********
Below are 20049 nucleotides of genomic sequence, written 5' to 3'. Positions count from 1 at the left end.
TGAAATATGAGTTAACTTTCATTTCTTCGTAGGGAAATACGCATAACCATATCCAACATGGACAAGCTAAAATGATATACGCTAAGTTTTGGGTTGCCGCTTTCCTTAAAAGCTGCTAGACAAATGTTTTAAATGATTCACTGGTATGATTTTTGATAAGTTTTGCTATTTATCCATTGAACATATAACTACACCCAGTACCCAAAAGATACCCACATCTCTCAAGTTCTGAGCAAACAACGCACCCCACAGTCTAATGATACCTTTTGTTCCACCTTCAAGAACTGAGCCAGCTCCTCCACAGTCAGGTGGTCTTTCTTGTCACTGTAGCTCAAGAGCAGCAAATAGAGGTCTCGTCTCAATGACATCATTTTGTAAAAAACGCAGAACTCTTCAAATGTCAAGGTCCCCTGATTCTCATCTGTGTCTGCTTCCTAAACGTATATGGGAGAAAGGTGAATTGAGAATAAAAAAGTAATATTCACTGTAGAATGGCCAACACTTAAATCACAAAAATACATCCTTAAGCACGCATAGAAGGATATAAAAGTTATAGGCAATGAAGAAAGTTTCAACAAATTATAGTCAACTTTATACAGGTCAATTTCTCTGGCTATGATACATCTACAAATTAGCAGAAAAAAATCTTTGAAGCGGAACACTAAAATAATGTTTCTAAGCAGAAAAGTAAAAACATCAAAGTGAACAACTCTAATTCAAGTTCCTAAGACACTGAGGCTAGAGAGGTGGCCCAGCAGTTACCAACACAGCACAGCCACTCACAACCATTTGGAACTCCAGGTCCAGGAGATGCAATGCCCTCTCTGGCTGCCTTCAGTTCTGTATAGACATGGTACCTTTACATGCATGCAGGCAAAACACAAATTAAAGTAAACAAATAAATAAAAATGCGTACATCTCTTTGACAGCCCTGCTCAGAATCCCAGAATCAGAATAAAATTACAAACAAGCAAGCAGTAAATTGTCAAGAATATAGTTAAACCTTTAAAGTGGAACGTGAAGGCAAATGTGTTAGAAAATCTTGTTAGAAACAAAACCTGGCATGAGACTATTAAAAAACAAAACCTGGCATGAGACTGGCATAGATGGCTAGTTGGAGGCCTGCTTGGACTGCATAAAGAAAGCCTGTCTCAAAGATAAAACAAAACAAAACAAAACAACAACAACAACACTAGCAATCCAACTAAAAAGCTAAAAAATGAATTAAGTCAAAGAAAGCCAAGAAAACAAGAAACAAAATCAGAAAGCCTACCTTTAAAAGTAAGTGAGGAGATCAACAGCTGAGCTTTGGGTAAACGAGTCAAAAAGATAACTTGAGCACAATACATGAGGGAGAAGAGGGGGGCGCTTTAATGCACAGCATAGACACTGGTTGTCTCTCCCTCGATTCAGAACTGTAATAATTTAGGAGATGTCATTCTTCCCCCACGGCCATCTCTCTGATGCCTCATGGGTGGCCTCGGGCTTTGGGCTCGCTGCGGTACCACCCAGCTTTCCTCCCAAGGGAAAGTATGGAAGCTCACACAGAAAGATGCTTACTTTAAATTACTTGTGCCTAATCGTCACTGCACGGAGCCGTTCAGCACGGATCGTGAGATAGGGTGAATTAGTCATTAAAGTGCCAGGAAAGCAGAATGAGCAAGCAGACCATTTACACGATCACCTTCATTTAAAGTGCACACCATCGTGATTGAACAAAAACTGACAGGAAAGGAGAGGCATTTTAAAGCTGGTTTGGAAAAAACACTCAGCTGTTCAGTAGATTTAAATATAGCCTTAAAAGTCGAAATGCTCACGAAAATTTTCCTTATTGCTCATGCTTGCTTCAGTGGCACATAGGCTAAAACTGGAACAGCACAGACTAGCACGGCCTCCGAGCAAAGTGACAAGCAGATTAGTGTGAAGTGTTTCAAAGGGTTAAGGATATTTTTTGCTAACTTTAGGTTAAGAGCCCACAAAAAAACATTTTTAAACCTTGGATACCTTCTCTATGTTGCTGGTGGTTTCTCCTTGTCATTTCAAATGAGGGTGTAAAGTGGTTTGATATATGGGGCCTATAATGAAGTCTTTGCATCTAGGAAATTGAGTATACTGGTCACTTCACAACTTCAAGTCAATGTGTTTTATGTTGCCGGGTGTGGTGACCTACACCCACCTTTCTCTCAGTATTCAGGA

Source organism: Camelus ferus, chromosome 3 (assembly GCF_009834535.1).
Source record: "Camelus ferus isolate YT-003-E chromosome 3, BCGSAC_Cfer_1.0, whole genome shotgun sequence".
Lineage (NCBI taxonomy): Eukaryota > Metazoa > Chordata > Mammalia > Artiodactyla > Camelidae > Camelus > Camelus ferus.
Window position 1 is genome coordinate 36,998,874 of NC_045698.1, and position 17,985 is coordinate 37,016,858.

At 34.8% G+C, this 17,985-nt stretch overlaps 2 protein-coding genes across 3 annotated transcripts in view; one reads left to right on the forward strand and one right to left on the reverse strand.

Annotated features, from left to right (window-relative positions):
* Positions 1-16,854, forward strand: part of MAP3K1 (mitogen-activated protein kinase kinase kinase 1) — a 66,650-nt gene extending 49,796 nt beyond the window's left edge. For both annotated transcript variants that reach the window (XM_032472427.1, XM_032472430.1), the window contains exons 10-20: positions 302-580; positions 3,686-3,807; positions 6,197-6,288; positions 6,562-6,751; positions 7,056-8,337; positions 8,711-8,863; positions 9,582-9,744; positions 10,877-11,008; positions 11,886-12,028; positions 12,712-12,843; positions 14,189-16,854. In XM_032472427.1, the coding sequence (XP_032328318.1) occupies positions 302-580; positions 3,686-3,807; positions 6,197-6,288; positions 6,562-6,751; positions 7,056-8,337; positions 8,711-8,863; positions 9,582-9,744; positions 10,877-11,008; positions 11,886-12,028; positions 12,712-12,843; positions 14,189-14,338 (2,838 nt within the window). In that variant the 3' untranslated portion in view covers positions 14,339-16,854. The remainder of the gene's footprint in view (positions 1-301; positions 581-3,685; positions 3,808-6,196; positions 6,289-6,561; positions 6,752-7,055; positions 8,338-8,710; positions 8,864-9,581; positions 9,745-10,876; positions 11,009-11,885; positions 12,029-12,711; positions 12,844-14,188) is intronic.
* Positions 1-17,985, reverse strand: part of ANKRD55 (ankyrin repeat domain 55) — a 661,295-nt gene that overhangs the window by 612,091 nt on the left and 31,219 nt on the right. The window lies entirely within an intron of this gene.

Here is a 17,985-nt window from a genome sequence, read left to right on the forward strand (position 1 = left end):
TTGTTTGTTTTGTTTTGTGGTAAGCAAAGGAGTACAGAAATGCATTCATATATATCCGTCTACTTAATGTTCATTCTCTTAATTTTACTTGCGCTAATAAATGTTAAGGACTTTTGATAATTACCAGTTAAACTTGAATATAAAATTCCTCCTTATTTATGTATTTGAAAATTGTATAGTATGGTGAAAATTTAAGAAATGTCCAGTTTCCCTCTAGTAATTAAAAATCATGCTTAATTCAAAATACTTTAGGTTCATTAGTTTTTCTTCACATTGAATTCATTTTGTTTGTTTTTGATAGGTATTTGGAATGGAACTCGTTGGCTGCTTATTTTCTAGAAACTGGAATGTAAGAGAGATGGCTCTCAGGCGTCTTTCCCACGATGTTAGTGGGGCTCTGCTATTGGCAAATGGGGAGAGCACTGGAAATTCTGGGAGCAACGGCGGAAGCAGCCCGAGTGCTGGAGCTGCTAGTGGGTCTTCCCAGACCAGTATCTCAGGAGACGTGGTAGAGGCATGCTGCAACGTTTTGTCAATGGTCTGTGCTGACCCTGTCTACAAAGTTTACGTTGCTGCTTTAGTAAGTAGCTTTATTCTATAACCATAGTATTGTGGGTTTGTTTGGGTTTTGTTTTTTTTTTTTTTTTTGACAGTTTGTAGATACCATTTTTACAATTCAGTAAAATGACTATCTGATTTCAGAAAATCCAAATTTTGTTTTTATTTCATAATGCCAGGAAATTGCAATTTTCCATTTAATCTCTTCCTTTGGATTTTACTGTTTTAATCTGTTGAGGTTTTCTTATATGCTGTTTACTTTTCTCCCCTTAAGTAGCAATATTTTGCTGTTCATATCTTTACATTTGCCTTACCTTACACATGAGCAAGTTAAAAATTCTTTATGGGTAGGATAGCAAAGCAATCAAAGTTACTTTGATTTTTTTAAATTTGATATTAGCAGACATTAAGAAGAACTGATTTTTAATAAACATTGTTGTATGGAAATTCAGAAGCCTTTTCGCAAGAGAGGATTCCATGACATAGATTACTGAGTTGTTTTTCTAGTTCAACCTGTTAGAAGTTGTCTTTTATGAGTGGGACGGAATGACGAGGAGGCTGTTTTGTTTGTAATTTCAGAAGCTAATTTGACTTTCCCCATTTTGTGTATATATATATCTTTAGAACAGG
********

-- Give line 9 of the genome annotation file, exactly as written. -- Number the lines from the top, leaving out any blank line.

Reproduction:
* Positions 1-16,854, forward strand: part of MAP3K1 (mitogen-activated protein kinase kinase kinase 1) — a 66,650-nt gene extending 49,796 nt beyond the window's left edge. For both annotated transcript variants that reach the window (XM_032472427.1, XM_032472430.1), the window contains exons 10-20: positions 302-580; positions 3,686-3,807; positions 6,197-6,288; positions 6,562-6,751; positions 7,056-8,337; positions 8,711-8,863; positions 9,582-9,744; positions 10,877-11,008; positions 11,886-12,028; positions 12,712-12,843; positions 14,189-16,854. In XM_032472427.1, the coding sequence (XP_032328318.1) occupies positions 302-580; positions 3,686-3,807; positions 6,197-6,288; positions 6,562-6,751; positions 7,056-8,337; positions 8,711-8,863; positions 9,582-9,744; positions 10,877-11,008; positions 11,886-12,028; positions 12,712-12,843; positions 14,189-14,338 (2,838 nt within the window). In that variant the 3' untranslated portion in view covers positions 14,339-16,854. The remainder of the gene's footprint in view (positions 1-301; positions 581-3,685; positions 3,808-6,196; positions 6,289-6,561; positions 6,752-7,055; positions 8,338-8,710; positions 8,864-9,581; positions 9,745-10,876; positions 11,009-11,885; positions 12,029-12,711; positions 12,844-14,188) is intronic.